The Swan of Tuonela
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The Swan of Tuonela (Tuonelan joutsen) is an 1895 tone poem by the Finnish composer Jean Sibelius. It is the second part of Op. 22 Lemminkäinen (Four legends), tales from the Kalevala epic of Finnish mythology.
The tone poem is scored for a small orchestra of cor anglais solo, oboe, bass clarinet, two bassoons, four horns, three trombones, timpani, bass drum, harp, and divisi strings. The cor anglais is the voice of the swan and its solo is perhaps the best known cor anglais solo in the orchestral literature. The music paints a gossamer, transcendental image of a mystical swan swimming around Tuonela, the island of the dead. Lemminkäinen, the hero of the epic, has been tasked with killing the sacred swan; but on the way, he is shot with a poisoned arrow and dies. In the next part of the epic he is restored to life.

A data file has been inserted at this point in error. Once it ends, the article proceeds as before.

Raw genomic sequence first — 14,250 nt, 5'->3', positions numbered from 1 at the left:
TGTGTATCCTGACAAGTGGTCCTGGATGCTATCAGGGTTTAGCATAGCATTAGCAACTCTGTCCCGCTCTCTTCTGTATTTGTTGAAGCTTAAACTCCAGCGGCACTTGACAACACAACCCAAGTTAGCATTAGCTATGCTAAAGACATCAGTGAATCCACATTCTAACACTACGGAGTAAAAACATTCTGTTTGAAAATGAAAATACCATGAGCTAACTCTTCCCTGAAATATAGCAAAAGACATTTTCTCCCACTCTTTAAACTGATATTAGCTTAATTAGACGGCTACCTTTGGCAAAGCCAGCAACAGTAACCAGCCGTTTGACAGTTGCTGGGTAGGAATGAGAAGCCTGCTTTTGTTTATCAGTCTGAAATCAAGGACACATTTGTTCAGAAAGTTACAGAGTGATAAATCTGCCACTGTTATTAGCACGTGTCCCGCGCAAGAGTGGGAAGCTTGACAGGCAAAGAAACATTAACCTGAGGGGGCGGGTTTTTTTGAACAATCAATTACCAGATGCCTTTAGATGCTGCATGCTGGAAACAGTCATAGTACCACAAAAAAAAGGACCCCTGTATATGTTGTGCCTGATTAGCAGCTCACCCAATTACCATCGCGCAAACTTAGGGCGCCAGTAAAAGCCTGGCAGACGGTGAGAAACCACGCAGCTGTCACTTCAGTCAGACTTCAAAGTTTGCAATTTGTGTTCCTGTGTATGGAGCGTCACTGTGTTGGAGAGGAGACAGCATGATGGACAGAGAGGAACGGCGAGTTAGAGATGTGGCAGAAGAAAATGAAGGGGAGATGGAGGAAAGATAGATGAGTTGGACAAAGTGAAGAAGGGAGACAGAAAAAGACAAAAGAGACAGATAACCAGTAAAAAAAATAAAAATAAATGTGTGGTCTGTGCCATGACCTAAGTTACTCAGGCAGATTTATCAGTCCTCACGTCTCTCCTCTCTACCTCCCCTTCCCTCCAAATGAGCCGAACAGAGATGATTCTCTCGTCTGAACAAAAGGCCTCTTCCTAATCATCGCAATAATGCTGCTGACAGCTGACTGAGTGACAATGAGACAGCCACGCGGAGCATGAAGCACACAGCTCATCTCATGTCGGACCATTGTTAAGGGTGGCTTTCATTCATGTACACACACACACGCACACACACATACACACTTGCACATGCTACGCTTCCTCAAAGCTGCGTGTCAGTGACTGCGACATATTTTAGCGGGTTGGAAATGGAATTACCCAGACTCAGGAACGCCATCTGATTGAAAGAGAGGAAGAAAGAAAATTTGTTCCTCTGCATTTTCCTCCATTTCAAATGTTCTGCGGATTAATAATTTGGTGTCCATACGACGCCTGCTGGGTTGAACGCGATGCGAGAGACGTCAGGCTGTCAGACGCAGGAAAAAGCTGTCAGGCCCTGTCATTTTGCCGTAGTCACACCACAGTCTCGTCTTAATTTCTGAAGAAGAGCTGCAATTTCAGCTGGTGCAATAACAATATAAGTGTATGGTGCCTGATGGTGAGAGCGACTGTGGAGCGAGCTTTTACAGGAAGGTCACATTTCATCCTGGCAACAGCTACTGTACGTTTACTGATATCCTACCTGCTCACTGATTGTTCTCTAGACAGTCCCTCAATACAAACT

The Swan of Tuonela was originally composed in 1893 as the prelude to a projected opera called The Building of the Boat. Sibelius revised it two years later as the second of the four sections of the Lemminkäinen Suite (Lemminkäis-sarja), also known as the Four Legends from the Kalevala, Op. 22, which was premiered in 1896. Sibelius revised the tone poem twice, once in 1897 and again in 1900. (Sibelius has left posterity no personal account of his writing of this piece.) It was first printed by the publishing firm of K.F. Wasenius in Helsingfors (Helsinki), Finland, in April of 1901. Breitkopf & Hartel also published it in Leipzig in 1901. The original manuscript of this work no longer exists. When it actually disappeared is not known.
Disney also planned to use the piece in a segment of Fantasia. It was planned out in storyboards but was never animated.
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